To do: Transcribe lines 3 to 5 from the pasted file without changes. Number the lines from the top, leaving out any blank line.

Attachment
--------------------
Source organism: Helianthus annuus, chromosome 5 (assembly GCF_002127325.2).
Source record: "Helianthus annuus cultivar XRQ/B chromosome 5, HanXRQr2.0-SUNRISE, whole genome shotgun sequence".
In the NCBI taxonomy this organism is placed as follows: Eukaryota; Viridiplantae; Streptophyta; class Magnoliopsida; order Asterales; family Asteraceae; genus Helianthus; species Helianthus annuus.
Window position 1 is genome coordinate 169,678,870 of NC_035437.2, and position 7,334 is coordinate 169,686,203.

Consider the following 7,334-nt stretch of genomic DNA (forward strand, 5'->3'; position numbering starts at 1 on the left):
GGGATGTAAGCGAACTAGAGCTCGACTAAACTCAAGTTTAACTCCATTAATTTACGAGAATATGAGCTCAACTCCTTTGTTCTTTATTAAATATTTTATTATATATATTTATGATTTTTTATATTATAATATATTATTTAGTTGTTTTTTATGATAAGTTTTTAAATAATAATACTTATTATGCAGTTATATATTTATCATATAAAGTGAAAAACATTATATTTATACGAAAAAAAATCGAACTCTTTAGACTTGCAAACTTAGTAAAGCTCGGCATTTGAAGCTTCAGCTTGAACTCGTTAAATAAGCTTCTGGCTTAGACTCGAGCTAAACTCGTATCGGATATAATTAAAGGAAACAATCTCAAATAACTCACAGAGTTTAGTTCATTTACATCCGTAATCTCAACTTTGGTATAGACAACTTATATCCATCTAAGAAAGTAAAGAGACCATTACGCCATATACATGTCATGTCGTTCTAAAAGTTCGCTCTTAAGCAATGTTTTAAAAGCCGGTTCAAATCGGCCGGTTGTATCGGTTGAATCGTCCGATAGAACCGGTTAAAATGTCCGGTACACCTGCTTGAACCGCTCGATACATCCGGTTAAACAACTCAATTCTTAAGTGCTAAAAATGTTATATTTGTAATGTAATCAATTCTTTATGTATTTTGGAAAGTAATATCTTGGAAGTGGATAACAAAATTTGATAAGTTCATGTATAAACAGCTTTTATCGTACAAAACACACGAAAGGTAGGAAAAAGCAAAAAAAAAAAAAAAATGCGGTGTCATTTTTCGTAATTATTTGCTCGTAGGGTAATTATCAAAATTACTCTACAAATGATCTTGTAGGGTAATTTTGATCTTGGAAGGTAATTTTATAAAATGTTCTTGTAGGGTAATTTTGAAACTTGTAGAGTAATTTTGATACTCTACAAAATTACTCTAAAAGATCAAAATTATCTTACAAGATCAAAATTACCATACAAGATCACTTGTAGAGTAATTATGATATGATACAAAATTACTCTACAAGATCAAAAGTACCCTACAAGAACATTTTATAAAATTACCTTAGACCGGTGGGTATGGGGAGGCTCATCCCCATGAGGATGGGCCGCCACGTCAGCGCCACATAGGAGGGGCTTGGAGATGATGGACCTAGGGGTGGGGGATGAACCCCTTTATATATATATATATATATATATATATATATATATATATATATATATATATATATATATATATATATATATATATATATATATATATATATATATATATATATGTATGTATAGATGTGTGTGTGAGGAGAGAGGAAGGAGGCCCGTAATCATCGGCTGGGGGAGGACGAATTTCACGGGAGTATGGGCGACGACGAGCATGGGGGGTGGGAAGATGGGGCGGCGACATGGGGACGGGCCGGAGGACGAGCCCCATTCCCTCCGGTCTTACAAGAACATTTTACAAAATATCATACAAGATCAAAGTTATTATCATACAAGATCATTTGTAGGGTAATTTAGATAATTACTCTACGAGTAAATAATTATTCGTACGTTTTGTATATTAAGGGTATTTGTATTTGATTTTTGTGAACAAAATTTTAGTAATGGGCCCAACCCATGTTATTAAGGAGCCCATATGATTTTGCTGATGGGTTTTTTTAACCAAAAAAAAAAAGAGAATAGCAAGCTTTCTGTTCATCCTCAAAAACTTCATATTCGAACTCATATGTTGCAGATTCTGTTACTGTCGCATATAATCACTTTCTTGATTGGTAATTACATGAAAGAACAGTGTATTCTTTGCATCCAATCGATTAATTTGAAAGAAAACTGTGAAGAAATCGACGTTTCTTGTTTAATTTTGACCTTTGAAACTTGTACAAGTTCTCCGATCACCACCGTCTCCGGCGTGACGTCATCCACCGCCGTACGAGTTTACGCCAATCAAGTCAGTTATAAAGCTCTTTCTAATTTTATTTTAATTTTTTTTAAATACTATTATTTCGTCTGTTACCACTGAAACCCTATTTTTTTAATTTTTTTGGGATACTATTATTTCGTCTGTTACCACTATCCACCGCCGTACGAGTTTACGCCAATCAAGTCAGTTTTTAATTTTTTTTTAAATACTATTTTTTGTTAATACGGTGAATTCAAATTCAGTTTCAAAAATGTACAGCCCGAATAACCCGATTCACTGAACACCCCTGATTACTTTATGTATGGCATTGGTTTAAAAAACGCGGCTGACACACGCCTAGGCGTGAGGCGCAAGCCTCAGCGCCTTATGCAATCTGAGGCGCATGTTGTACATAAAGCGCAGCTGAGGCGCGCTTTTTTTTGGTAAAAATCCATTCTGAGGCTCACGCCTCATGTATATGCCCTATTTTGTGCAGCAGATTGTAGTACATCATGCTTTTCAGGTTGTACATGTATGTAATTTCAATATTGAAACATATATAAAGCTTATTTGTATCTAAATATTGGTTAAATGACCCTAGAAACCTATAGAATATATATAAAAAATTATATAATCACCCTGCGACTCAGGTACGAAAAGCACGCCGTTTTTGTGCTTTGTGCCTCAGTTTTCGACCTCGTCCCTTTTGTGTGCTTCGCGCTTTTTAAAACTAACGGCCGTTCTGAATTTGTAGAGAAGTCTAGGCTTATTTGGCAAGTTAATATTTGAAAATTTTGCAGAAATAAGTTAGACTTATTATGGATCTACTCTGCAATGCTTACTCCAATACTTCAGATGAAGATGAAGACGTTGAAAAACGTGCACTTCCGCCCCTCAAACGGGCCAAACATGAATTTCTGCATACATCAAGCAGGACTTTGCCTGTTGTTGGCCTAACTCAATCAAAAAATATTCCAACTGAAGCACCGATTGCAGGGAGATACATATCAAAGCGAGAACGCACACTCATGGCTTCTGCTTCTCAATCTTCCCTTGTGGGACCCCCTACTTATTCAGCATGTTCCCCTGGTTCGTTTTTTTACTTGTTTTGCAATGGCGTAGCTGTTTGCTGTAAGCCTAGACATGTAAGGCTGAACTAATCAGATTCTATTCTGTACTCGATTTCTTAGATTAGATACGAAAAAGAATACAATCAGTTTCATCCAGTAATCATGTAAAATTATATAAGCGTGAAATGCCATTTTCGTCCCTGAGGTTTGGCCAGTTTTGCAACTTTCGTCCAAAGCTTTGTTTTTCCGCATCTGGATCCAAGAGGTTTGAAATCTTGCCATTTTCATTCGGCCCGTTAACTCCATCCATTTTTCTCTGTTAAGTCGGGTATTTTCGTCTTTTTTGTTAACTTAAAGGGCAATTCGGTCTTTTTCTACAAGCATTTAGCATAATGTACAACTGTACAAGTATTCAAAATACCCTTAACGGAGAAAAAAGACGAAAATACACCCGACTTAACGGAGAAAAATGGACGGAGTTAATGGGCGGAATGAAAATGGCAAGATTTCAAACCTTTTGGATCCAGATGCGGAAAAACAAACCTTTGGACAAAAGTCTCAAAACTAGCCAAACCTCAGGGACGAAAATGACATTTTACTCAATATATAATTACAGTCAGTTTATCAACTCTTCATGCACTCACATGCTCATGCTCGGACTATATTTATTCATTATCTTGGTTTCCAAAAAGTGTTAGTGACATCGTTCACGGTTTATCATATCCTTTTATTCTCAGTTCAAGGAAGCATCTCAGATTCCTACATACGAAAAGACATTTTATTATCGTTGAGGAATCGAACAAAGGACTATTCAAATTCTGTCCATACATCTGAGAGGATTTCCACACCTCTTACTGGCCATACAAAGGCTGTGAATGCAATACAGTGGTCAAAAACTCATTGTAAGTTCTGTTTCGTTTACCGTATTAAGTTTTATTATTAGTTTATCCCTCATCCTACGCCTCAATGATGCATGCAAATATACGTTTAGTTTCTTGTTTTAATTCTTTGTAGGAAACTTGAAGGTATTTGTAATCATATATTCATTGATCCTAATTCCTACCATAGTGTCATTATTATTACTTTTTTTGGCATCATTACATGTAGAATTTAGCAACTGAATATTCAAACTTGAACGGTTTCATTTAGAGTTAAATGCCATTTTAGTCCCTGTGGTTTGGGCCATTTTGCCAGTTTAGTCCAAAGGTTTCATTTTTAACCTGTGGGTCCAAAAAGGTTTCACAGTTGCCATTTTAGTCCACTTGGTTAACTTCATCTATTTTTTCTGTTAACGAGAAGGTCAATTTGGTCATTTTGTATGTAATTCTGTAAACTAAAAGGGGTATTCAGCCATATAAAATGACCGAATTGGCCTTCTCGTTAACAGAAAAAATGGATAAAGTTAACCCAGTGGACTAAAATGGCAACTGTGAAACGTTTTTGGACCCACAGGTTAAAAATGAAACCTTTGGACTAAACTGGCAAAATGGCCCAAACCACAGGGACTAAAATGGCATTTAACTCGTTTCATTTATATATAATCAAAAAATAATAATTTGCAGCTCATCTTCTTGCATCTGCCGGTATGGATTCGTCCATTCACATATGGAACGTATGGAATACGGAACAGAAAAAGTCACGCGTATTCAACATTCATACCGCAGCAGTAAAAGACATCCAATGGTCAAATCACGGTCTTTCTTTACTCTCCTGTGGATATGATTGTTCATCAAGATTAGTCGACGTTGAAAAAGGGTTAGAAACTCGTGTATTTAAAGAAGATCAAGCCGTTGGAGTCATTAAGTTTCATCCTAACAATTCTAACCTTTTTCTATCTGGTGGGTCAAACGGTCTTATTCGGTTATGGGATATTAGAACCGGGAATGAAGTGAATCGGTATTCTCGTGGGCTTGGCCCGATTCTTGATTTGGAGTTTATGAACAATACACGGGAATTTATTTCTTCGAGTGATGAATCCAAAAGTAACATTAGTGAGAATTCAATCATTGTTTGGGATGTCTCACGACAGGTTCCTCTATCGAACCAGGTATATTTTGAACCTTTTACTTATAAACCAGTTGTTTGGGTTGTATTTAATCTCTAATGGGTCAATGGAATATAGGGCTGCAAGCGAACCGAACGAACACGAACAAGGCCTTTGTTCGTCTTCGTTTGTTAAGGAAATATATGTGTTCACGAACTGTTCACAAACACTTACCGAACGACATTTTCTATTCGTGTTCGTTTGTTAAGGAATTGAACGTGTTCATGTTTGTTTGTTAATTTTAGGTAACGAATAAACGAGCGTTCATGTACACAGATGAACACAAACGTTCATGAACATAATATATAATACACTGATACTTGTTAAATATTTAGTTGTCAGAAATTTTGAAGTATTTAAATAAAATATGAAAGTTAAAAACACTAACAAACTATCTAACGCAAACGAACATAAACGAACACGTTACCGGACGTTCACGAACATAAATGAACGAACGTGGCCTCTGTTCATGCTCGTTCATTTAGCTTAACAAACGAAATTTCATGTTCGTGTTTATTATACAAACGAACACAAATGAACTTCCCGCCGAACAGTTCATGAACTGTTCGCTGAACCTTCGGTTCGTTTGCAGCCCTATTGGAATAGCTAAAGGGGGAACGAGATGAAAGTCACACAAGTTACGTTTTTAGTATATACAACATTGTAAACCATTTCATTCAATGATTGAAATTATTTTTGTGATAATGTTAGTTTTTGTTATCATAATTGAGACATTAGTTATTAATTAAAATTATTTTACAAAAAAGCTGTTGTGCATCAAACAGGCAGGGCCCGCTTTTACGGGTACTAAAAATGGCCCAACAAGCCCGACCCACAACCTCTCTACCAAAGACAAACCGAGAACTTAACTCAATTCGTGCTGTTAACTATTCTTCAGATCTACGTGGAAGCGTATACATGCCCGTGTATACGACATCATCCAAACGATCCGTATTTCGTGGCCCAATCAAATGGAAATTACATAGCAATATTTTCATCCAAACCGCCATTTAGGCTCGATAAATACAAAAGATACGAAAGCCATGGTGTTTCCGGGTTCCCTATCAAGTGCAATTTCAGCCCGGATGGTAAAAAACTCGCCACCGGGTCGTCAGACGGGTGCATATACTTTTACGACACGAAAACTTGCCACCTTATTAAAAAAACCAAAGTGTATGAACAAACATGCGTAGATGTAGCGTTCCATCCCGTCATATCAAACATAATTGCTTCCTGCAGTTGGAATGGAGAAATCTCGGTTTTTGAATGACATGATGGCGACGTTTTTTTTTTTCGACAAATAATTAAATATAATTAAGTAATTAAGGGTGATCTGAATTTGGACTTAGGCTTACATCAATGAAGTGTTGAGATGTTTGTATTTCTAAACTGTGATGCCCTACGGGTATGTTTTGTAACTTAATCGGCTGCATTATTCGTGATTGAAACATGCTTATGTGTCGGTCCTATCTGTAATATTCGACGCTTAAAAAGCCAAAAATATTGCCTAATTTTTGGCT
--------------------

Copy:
In the NCBI taxonomy this organism is placed as follows: Eukaryota; Viridiplantae; Streptophyta; class Magnoliopsida; order Asterales; family Asteraceae; genus Helianthus; species Helianthus annuus.
Window position 1 is genome coordinate 169,678,870 of NC_035437.2, and position 7,334 is coordinate 169,686,203.

Consider the following 7,334-nt stretch of genomic DNA (forward strand, 5'->3'; position numbering starts at 1 on the left):